|08-04-2004, 01:29 AM
Bass > Guitar
Retired Staff Member
Join Date: Jul 2004
Location: Hell, Alabama
Beginner's Guide to DMA
This is my second tutorial on the basics of game hacking. This is intended to help new hackers come to grasp with DMA, or Dynamic Memory Allocation. DMA is when an address changes Dynamically. This means that every time you load the game, the address changes. Many games also have addresses that change during gameplay, making them that much harder to hack. This tutorial will show you how to stop the problem at the source, and preventing the game from ever changing the value, or changing it to suit your desires. In no way is this tutorial supposed to be a complete guide on DMA, but more a beginners guide to beating it without resorting to TSearch.
1. Memory searcher of your choice (Artmoney is recommended)
2. A debugger, Ollydbg or Softice work well. This document will use Ollydbg.
3. A basic understanding of ASM helps, but I'll try to make this understandable by complete newbs.
4. Powerstrip or another program that can restore your resolution.
4. A brain. In order to actually learn anything from this, you need to be able to figure out why we did what we did.
Plan of Attack: What we are going to do this time through is not change the value itself, but change the instructions that modify that address. This is what our debugger is for. Debuggers allow the hacker to jump into the memory of a game whenever certain conditions are met, this is called a "breakpoint". Once our debugger has "popped" into the code, we can see what is going on, and find the address of the instruction we need to modify.
We'll start this project by obtaining the address for what we want to hack. We'll use minerals in Starcraft because it's simple. Starcraft does not use DMA, but this method still applies to it. Once you have obtained your address (004FD4B4 in 1.11b), open Ollydbg and attach it to the Starcraft process. If you didn't read the manual for Ollydbg, then click file, then attach. Select the Starcraft process from the list presented and click Attach. After a few moments the various windows of Ollydbg will pop up with some ASM code in them.
Now that we have our debugger up and running, we need to set a breakpoint. Right click in the disassembler (the area with all the ASM code) and select Go To, then click Expression. Type your address, 004fd4b4, into the box that pops up, and click Ok. The top line in the disassembler will now be the address you entered into the box. Now we can set a breakpoint on the address. Right click the address and select Breakpoints, then select "Memory, On Write", since we only need to see the code when Starcraft writes to the address. You follow the same procedure to remove a breakpoint, but select "Remove Breakpoint" instead of actually setting one.
Anyhow, now that we have our breakpoint set, we have to make it pop, so head back into Starcraft (be sure to hit the play button first, or SC will still be frozen) and do something to reduce the amount of minerals you have. As soon as you do this, Starcraft will freeze, and you'll be unable to switch to any other programs. This is where Powerstrip comes into play. Press Ctrl-Alt-S to restore your adapter defaults and return to your desktop. There should be a large black box in the upper left corner of your screen. If it is difficult to view Olly, press Alt-F5 to set it to Always On Top. The disassembler window should now contain the ASM instructions loaded into memory. The top of the window will contain the instruction that caused Olly to pop, which should be MOV DWORD PTR DS:[EAX+4FD4A0],EDX. This translates to "Take the value in EDX and write it to the address [EAX+4fd4a0]". Now, in order to stop your minerals from ever decreasing, all we need to do is destroy that instruction. We do this by "nopping" the instructions by writing 90 over each byte. You can do this quickly by right clicking the instruction and selecting binary, then "Fill with NOP's". Now you can go remove your breakpoint. To test this out, click the blue play button to resume the Starcraft process, then go back into game. Try building some units. You should find that your minerals no longer decrease!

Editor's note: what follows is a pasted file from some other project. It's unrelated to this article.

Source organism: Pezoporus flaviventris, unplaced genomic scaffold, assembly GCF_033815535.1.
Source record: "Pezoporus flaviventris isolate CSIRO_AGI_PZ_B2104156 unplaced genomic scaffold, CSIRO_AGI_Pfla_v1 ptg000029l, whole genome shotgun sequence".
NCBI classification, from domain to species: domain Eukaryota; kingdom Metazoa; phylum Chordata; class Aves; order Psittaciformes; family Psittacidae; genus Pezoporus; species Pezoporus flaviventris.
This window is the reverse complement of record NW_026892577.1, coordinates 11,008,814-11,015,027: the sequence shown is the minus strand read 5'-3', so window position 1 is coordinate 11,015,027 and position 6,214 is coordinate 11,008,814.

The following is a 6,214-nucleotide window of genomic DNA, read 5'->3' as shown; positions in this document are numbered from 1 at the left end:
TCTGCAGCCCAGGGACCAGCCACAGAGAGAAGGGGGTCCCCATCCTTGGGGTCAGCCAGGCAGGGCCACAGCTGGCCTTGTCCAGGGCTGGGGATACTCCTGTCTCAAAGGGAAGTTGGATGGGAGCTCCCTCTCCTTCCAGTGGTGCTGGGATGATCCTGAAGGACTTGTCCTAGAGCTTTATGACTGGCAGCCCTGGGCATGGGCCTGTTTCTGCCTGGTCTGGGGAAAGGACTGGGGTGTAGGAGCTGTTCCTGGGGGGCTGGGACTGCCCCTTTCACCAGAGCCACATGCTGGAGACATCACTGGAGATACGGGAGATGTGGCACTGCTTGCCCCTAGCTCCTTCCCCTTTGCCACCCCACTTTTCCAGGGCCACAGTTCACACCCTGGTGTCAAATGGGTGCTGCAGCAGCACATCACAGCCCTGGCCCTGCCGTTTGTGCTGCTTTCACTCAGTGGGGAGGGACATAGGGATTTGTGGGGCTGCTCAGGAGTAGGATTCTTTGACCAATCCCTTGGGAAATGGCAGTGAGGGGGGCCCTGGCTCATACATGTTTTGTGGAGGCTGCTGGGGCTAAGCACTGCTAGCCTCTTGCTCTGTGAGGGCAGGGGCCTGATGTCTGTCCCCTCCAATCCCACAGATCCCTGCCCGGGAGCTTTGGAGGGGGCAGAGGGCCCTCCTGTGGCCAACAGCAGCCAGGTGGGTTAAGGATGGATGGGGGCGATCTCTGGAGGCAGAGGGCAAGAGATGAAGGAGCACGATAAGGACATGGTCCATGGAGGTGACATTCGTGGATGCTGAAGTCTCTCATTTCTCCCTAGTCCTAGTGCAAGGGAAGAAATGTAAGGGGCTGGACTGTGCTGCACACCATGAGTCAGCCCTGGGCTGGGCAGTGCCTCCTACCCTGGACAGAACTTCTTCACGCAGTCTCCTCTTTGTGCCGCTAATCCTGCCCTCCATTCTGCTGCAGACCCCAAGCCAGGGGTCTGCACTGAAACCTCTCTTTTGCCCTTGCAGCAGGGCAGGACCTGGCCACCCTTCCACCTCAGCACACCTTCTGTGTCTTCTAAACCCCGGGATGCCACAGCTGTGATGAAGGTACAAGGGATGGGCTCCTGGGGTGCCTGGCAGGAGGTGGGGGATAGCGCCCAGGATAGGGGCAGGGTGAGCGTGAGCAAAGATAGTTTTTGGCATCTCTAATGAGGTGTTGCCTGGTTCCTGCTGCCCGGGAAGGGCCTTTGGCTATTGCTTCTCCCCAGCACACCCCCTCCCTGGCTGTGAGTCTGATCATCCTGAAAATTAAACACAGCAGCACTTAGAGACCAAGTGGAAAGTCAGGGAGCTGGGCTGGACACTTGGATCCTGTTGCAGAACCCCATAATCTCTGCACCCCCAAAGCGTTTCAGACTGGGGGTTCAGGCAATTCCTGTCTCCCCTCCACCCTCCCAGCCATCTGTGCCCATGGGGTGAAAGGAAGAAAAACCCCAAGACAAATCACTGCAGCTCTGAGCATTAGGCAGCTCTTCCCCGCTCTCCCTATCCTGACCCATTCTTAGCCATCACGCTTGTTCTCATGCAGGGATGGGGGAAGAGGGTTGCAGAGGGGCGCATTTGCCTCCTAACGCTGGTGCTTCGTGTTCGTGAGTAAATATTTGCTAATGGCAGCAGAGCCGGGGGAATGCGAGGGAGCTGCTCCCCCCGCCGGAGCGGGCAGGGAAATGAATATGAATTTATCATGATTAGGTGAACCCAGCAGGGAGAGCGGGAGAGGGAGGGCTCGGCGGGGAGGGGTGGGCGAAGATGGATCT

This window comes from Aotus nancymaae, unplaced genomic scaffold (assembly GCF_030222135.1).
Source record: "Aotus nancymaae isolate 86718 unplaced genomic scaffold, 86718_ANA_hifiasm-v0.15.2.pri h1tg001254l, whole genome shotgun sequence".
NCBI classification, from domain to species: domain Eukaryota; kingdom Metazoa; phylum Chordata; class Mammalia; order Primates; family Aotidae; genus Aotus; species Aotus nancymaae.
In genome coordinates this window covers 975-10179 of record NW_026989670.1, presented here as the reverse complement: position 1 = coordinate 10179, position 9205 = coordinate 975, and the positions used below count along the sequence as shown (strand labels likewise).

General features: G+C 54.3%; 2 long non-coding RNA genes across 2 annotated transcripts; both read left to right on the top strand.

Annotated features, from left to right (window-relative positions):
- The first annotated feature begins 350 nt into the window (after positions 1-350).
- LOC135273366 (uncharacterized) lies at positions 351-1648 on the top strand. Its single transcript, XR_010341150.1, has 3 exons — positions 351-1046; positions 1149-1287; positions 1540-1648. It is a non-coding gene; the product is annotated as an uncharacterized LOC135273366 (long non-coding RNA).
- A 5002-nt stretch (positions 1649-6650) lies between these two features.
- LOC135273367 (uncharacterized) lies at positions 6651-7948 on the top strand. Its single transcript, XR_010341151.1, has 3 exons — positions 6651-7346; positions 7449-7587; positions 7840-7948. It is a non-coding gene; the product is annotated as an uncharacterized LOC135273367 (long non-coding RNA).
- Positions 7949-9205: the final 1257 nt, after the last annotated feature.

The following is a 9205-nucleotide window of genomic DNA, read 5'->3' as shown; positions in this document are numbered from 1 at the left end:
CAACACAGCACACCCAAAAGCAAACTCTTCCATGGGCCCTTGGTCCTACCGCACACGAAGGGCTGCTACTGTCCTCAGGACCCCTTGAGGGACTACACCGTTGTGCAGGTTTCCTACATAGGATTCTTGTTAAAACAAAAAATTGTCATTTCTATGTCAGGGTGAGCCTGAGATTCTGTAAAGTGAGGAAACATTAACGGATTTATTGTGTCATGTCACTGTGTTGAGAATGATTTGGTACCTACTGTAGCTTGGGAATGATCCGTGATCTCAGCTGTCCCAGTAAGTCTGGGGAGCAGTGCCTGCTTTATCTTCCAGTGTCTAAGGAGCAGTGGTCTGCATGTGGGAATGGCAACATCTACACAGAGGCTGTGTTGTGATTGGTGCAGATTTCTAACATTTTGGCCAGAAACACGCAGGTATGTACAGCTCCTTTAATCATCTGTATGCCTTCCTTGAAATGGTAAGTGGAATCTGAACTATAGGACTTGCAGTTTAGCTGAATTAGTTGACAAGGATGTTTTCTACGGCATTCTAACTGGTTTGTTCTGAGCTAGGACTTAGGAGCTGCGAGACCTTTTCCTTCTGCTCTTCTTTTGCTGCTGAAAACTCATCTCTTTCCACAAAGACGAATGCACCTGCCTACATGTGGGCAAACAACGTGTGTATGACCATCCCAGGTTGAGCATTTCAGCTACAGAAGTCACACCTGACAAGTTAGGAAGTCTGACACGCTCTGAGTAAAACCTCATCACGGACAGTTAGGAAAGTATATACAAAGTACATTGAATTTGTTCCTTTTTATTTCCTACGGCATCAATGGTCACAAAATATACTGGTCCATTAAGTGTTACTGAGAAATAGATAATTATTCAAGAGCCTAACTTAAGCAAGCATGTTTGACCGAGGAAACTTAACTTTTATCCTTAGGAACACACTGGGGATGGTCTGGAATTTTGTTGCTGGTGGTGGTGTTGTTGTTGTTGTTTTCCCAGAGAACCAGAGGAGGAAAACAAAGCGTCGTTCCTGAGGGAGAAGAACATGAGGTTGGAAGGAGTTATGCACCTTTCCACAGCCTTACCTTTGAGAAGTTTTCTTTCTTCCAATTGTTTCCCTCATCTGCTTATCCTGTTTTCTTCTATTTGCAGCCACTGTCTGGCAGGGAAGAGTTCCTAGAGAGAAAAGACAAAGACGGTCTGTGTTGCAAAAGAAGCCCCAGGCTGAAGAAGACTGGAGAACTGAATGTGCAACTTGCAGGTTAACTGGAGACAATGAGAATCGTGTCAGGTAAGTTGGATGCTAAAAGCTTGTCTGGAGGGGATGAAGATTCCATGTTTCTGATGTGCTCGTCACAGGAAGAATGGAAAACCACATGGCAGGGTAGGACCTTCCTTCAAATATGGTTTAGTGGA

If you scroll up a bit in the disassembler window, you'll see this instruction, SUB EDX,ECX. This translates to subtracting the value in EDX by ECX, then storing that value in EDX. If remember, the code we just destroyed used EDX as the register to store the mineral value to be written to memory. This leads me to believe that the instruction SUB EDX,ECX is responsible for subtracting the cost of an action from the mineral total. To test my idea, we can change it to ADD EDX,ECX, which should effectively make you gain minerals when you spend them. Right click on the instruction and select Assemble and change the SUB to ADD. Once again, go back into Starcraft to test it. If you restored the instructions we destroyed the first time, whenever you spend any minerals, you should gain them instead.
Let's recap what we just did. First we found our address using Artmoney, then we set a breakpoint on it in Ollydbg. After the breakpoint was set, we jumped into the game code by triggering the breakpoint. We then nopped the instructions that decreased the amount of minerals, and later changed them to increase instead. To create your hack, you just write the hex code for the ASM instructions to the address that you changed the instructions at. The instruction we first destroyed was six bytes long, and we replaed it with NOPs (90), and it was at the address 00401f75, so you would write 90 90 90 90 90 90 to the address 401f75.
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